Guest Post: Dealing With Criticism by T.M. Franklin Guest Posts

I’m so excited about today’s guest blogger—she’s one of my favorite authors and favorite people. Today, the fabulous T.M. Franklin discusses dealing with criticism of your manuscript.

Five Tips for Dealing with Criticism

by T.M. Franklin

You’ve come up with the idea, written the words, prettied and polished it up until it’s perfect, and then someone—an editor, reviewer, a blogger—says those words every author dreads.

It’s not perfect.

No. Say it ain’t so.

So what do you do? Take the “It’s my story. It’s my vision!” route, stomp your proverbial foot, and ignore any and all criticism? Or swing the other way on the pendulum of overreacting and kowtow to any and all suggestions that come your way?

It’s difficult not to take criticism about your writing personally when it’s such a personal thing. Writers pull from their imaginations, their experiences—sometimes yanking the words from the deep, dark recesses of their psyche. (Or maybe something not quite as dramatic, but equally true.) When someone suggests a change or a problem, our first instinct is to fight back.

Although I hate the analogy, it’s the “Don’t say that about my baby!” response.

I’ve struggled with this myself, but my bigger problem is second-guessing. I often obsess about feedback. Is it true? Is this wrong? Did I miss something? Should I rewrite the first five chapters? Is this horrible garbage and should I spare the world any future horribleness and never put pen to paper again?

There is a middle ground, however, and I’ve found it comes down to five main things:

 1. Remember: It’s not personal.

I know it’s hard. Let me say this again: I KNOW IT’S HARD. Remember, these people are reading a story, and they’re reacting to that story. Often, they have a clearer picture of what works and what doesn’t because they’re not as close to it as the author is. It’s not personal to them. It’s just a story. Think about the last book you read. Did you wonder about how long it took the author to write it? Ponder the difficulty or writing that scene where X did Y to Z? No, you read the book and had an opinion about it. That’s how it works.

2. Believe the people who want to make the story better.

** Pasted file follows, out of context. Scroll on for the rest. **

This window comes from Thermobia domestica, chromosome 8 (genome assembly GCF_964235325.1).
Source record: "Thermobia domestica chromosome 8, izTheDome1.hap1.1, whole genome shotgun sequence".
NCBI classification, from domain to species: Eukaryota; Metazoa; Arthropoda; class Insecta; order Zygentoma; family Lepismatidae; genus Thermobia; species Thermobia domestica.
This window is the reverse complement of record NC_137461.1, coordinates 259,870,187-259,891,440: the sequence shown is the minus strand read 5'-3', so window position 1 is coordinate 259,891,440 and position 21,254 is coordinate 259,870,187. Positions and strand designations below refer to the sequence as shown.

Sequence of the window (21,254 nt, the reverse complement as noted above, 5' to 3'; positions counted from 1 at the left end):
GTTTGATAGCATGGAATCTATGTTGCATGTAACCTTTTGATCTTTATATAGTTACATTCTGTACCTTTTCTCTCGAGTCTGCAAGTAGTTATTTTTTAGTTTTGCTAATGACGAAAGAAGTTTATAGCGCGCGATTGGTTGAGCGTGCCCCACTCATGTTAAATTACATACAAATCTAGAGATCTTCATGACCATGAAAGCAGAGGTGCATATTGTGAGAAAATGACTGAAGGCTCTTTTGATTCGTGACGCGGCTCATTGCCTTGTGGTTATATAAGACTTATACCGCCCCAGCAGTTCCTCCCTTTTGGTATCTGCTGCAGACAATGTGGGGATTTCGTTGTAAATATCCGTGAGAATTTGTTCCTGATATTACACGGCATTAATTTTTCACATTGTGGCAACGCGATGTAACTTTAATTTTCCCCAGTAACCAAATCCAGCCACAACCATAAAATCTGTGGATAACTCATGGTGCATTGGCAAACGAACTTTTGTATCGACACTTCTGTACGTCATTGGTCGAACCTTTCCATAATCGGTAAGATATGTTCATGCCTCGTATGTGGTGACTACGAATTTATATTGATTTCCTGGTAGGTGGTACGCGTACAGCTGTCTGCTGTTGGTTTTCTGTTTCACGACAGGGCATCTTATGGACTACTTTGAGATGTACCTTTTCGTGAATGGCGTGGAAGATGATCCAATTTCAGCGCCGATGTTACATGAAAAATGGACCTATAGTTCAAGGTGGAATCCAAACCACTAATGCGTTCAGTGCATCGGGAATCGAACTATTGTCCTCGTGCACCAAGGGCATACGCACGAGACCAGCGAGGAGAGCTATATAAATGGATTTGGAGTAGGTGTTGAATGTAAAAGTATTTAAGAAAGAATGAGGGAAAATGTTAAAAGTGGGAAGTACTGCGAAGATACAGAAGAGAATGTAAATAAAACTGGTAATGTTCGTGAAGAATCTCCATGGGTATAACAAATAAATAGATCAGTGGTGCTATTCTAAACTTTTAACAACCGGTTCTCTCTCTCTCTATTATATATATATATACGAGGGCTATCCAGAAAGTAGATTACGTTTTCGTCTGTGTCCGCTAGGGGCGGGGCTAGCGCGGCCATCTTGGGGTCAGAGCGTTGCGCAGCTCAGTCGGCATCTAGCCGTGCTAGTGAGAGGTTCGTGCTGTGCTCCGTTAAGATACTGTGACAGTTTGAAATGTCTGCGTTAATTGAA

Editors, proofreaders, critique partners—they all want to see you succeed. They want the book to be the best it can be. Think about the motivation of the person offering the criticism. If they want to help, or even are an unbiased third party, listen. This doesn’t mean you have to take every suggestion. Listen. Evaluate. If it makes sense, go for it. If not, move on.

 3. In the timeless words of New Edition, “Cool it Now.”

Am I dating myself with that reference? If you’re not familiar with the epicness that is New Edition, educate yourself HERE.

Anyhoo, the idea is simple but important. Don’t react in the heat of the moment. Wait twenty-four hours to do anything. Give yourself some time to absorb what’s been said and to calm down so you can look at it in an objective manner. (See #1)

4. If it feels wrong, stick to your guns.

If you’ve thought about the criticism, asked for input from others you trust, and if the advice still seems wrong, don’t change a thing. In the end, it is your story. It’s your name attached to it, and you have to feel comfortable with what’s on those pages.

 5. Remember: Not everyone is going to love it.

This is probably the toughest one of all. Every author wants every reader to love every word he or she has written. It isn’t going to happen. Some people just won’t like your book. That doesn’t mean it’s bad. It means it wasn’t for them. The key is to find the people who like your work. They are your audience.

Dealing with criticism is something every author has to do, and how you deal with it will not only impact how you feel about your own writing but how others feel about you. The important thing is to find that middle ground where you can look at your writing objectively, or, at least, listen to those who can. Stick to your vision, but be open to suggestions to improve. In the end, it will only make your writing stronger.

About the Author:

T.M. Franklin started out her career writing non-fiction in a television newsroom. Graduating with a B.A. in Communications specializing in broadcast journalism and production, she worked for nine years as a major market television news producer, and garnered two regional Emmy Awards before she resigned to be a full-time mom and part-time freelance writer. Her first published novel, MORE, was born during National Novel Writing month, a challenge to write a novel in thirty days. MORE was well-received, being selected as a finalist in the 2013 Kindle Book Review Best Indie Book Awards, as well as winning the Suspense/Thriller division of the Blogger Book Fair Reader’s Choice Awards.

In addition to MORE and its sequel, The Guardians, Franklin penned the Amazon best-selling short story, Window, as well as another short story, A Piece of Cake, which appears in the Romantic Interludes anthology. TWELVE, the final installment in the MORE Trilogy will be released in the fall of 2014.

Connect with T.M. Franklin

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Comments

  1. Terrific advice!

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